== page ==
"I will tell you how to become rich. Close the doors. Be fearful when others are greedy. Be greedy when others are fearful."-- Warren Buffett

Can't argue with that, can you? I don't need to remind you of how much fear is in the market these days. It's a real gut check, but that fear is creating opportunities for investors patient and diligent enough to search for the babies thrown out with the bathwater.

Using our Motley Fool CAPS ranking system's screening tool, I scanned for bargain companies with the following characteristics:

  • Five-star ratings -- the highest our CAPS community offers.
  • Estimates of profitability in 2009.
  • Terrible performance over the past 52 weeks. Yes, almost every stock meets this condition, but I'm looking for the bargain opportunities. Solid companies with great outlooks that are being valued like total losers.

Have a look:

Company

52-Week 
Price Change

Recent Price

2009 Earnings Estimates

Burlington Northern Santa Fe (NYSE:BNI)

(26%)

$72.98

$5.07

CEMEX (NYSE:CX)

(62%)

$9.14

$0.47

Johnson & Johnson (NYSE:JNJ)

(14%)

$55.46

$4.51

Petroleo Brasileiro (NYSE:PBR)

(44%)

$38.88

$2.56

Waste Management (NYSE:WMI)

(27%)

$27.63

$2.20

Data from Motley Fool CAPS, Yahoo! Finance, and Capital IQ (a division of Standard and Poor's) as of June 24, 2009.

None of these are necessarily recommendations -- just good starting points for you to dig a little deeper. You can rerun an update of this screen yourself if you'd like.

Time to follow Buffett again?
Forget innovative green technology. The most cost-effective use of alternative transportation (if you want to call it that) might be by good, old-fashioned railroads. Warren Buffett figured this out years ago. As diesel prices went up, the competitive advantage railroads held over trucks surged. Compared to trucks, railroads can transfer more goods per gallon of diesel by a factor of three. This was hugely beneficial for rail companies like Union Pacific (NYSE:UNP) and Burlington Northern, both of which Buffett's Berkshire Hathaway (NYSE:BRK-B) owns in its portfolio.

But as fuel prices nosedived last fall, rail's competitive advantage dwindled. Along with a general capitulation in bulk shipping, railroaders have been bludgeoned pretty hard.

But how many of you truly believe the commodity malaise will be a permanent matter? It isn't just the possibility of an economic rebound that'll push commodity prices higher -- dollar weakness can get the job done on its own. For example, you've probably noticed that energy prices have soared while the dollar has sunk over the past few months. That isn't coincidental.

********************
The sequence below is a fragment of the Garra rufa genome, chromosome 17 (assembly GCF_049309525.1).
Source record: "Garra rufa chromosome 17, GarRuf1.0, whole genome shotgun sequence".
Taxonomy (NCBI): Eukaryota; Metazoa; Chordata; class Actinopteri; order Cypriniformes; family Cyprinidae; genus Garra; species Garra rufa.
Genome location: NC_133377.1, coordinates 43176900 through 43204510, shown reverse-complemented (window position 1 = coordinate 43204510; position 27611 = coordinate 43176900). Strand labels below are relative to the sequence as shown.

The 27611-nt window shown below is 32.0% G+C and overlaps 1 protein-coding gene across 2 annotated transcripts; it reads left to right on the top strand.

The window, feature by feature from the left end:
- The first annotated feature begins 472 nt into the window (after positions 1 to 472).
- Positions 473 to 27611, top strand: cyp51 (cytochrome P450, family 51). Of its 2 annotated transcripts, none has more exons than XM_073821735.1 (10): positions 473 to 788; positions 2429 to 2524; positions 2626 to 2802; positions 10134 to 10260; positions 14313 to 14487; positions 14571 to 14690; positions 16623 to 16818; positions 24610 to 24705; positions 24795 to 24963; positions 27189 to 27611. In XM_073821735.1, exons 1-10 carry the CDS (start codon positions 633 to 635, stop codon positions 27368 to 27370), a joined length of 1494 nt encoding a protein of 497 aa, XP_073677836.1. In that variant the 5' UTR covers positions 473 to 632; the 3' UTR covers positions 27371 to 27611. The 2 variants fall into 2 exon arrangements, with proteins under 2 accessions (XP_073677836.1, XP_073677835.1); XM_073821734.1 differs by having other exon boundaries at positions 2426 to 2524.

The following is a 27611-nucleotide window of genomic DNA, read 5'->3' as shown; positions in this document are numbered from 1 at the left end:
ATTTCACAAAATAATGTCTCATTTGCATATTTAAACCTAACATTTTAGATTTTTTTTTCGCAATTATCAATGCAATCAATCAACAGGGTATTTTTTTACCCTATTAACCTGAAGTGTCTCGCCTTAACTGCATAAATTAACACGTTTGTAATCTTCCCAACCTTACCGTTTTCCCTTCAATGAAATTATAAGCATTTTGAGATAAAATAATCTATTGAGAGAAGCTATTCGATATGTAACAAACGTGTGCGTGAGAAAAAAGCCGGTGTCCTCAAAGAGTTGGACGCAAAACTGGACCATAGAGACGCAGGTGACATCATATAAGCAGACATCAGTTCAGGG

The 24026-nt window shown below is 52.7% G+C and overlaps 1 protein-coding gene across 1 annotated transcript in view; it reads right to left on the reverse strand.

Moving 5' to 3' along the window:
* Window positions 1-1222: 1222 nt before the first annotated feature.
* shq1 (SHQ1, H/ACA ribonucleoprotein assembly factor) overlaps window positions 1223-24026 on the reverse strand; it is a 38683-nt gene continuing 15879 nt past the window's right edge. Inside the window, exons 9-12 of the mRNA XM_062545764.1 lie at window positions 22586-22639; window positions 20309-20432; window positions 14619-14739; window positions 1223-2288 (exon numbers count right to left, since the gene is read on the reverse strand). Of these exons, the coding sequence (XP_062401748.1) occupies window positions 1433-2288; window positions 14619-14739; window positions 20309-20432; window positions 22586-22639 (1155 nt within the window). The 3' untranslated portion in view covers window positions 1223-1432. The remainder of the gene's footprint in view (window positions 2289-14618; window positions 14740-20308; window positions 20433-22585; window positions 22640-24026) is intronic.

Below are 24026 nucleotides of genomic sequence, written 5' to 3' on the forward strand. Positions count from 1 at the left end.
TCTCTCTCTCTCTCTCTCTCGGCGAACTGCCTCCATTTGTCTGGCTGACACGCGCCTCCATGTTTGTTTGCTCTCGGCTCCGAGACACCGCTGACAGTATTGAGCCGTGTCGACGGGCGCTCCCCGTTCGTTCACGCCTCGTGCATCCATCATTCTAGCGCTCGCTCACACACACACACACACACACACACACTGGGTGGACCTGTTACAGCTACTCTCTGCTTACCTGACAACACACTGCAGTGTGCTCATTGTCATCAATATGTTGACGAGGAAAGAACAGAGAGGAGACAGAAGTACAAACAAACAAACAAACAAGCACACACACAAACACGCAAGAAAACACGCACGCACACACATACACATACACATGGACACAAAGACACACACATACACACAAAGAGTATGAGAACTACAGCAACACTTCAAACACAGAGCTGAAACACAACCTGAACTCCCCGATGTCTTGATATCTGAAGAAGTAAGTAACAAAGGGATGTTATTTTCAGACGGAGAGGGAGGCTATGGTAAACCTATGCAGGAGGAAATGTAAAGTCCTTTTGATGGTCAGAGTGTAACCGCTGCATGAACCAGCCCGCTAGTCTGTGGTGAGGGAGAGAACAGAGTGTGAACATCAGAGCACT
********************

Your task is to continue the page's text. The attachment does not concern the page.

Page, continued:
And that's why some are looking at the rebirth of the railroad play. CAPS member Crosshair recently put together an elaborate description of Burlington Northern, writing:

Efficient use of non-renewable energy sources will largely be rewarded in the future. As oil keeps creeping up in anticipation of the upcoming global recovery, those businesses which gobble fuel at alarming rates will look to find ways to cut down their consumption. Moreover, this White House Administration pledges to combat emissions and prop up fuel efficiency standards; slow to react enterprises will find their competitive advantages eroded vis-a-vis leaner, greener, industry participants. All this bodes well for an unlikely beneficiary - an old fashion train company. Actually, this company is anything but old fashion.

Over the past decade, Burlington has spent $30 billion revamping its infrastructure. This move enables its fleet to travel longer distances while burning less diesel fuel. In the words of the company’s Chairman, President and Chief Executive Officer, freight rail can help reduce America's dependence on foreign oil, as trains now transport on average a ton of freight close to three times as far as a truck on the same amount of fuel. Also, freight rail can provide "tremendous value" in reducing the country’s transportation carbon footprint if we decide to move away from truck-only freight transportation …

Shares of Burlington Northern Santa Fe Corp. represent a great value and should be considered by those searching for long term price appreciation. With a dividend yield of 2.10%, this stock will reward you while you wait for revenues to clock in close to their historical average. If you need more convincing, consider this - Berkshire Hathaway Inc, run by no other than the Oracle of Omaha, Warren Buffett, counts this gem as one of its largest holdings. There is nothing like Buffett's mark of approval to instill confidence in one's own convictions. But, as a prudent investor, one needs to perform their own due diligence -- this serves as a good start.

Your turn to chime in
Have your own take on Burlington Northern, or the railroad trade in general? More than 135,000 investors use CAPS to share ideas and swap opinions. Click here to check it out and speak your mind. It's 100% free to participate.

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Fool contributor Morgan Housel owns shares of Berkshire Hathaway. Berkshire Hathaway and CEMEX are Motley Fool Stock Advisor recommendations. Berkshire Hathaway and Waste Management are Motley Fool Inside Value picks. Johnson & Johnson and Petroleo Brasileiro are Motley Fool Income Investor picks. CEMEX is a Motley Fool Global Gains selection. The Fool owns shares of Berkshire Hathaway and CEMEX and has a disclosure policy.